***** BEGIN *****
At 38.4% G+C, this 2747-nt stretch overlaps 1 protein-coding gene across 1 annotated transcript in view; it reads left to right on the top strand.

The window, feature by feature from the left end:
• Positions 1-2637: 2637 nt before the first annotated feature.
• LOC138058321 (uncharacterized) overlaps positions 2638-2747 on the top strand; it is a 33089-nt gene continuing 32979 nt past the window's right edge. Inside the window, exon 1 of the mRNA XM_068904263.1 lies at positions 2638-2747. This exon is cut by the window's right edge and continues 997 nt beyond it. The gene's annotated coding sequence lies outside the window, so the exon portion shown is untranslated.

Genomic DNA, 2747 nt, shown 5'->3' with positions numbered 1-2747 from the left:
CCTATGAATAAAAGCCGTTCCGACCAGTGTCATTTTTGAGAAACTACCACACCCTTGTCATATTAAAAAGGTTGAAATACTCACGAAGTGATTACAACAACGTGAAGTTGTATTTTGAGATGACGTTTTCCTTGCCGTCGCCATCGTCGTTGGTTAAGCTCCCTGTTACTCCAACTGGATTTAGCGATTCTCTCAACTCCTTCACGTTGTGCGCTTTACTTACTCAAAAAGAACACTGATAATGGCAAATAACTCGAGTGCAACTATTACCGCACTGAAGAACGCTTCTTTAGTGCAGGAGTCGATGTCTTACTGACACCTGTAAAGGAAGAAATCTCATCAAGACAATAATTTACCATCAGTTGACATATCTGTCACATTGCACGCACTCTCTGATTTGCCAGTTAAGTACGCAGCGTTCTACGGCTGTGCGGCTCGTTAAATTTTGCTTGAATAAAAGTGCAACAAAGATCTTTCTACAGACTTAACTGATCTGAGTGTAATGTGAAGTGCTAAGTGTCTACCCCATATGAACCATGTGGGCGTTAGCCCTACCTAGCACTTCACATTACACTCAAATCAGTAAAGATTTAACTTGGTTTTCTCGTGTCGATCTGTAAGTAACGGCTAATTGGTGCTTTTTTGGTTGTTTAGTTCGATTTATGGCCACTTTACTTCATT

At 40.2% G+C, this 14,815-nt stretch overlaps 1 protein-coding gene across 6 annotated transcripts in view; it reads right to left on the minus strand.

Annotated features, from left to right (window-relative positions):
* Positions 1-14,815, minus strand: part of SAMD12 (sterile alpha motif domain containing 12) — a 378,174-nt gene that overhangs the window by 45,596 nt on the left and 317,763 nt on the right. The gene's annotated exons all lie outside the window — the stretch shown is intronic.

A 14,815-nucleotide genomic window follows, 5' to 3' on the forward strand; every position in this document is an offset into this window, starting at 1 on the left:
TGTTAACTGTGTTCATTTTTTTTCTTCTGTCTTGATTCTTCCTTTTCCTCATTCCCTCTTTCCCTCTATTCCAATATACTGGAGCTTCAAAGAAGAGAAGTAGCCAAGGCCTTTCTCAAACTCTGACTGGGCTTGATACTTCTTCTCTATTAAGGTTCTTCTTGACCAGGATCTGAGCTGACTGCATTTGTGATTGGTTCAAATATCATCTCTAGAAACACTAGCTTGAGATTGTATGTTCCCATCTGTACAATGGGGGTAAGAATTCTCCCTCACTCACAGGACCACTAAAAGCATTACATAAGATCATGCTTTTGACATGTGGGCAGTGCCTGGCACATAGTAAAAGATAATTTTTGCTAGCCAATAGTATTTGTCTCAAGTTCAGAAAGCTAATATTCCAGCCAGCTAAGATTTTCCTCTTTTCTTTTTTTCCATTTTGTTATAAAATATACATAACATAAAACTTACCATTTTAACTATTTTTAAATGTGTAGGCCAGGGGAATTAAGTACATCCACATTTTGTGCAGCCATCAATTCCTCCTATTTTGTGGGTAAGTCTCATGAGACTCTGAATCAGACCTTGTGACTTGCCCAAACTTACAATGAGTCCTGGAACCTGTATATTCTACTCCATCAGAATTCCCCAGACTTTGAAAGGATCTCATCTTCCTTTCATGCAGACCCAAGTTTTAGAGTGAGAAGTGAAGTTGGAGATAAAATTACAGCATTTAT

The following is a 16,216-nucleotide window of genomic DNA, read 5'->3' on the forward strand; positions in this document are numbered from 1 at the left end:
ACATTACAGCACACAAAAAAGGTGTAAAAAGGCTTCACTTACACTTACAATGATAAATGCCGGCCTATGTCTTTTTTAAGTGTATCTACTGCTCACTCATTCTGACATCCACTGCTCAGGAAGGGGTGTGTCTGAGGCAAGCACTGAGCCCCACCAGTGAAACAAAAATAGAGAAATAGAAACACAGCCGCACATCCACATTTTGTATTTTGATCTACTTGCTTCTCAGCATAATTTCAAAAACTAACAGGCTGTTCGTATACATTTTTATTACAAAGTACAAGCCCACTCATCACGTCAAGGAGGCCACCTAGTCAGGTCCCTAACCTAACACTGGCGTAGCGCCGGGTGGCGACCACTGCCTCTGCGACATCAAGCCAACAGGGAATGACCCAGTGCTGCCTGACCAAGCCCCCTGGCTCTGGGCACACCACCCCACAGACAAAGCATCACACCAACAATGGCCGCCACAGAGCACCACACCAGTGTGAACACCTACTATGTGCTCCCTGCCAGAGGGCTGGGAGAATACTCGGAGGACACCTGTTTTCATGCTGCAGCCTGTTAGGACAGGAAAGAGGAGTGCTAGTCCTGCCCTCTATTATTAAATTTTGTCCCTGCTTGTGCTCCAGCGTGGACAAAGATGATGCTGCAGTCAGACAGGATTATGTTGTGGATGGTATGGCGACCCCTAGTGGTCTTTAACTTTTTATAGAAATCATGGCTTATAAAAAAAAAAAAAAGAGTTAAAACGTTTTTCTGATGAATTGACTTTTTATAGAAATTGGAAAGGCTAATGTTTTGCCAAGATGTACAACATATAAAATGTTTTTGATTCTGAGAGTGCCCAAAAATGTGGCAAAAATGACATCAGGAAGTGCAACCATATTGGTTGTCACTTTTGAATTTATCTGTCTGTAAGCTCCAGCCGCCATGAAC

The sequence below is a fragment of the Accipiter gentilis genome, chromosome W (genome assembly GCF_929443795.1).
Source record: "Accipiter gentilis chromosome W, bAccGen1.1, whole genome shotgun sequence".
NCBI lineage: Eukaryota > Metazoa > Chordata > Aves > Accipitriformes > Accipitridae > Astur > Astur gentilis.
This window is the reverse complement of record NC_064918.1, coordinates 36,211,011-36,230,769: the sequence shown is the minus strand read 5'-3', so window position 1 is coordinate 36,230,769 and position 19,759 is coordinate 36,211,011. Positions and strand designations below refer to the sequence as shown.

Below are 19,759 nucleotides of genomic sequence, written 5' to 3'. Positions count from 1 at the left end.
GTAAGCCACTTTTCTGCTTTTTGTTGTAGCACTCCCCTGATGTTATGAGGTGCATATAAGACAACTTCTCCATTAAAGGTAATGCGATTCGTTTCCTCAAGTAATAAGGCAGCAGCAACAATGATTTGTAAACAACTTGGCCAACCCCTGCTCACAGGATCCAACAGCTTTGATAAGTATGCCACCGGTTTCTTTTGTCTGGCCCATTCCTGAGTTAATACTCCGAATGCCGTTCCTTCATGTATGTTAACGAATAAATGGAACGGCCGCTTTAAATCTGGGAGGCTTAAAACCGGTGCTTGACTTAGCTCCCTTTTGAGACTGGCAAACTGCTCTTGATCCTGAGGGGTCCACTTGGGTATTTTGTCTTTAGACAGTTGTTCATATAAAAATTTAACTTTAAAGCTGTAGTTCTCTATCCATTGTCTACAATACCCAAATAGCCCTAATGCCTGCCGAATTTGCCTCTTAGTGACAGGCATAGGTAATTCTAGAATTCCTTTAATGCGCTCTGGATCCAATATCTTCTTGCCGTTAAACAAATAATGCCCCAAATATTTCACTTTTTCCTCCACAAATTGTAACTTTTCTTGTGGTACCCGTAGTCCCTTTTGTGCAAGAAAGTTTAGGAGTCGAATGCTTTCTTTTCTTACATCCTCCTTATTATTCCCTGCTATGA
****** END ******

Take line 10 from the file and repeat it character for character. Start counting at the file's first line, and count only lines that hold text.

A 14,815-nucleotide genomic window follows, 5' to 3' on the forward strand; every position in this document is an offset into this window, starting at 1 on the left: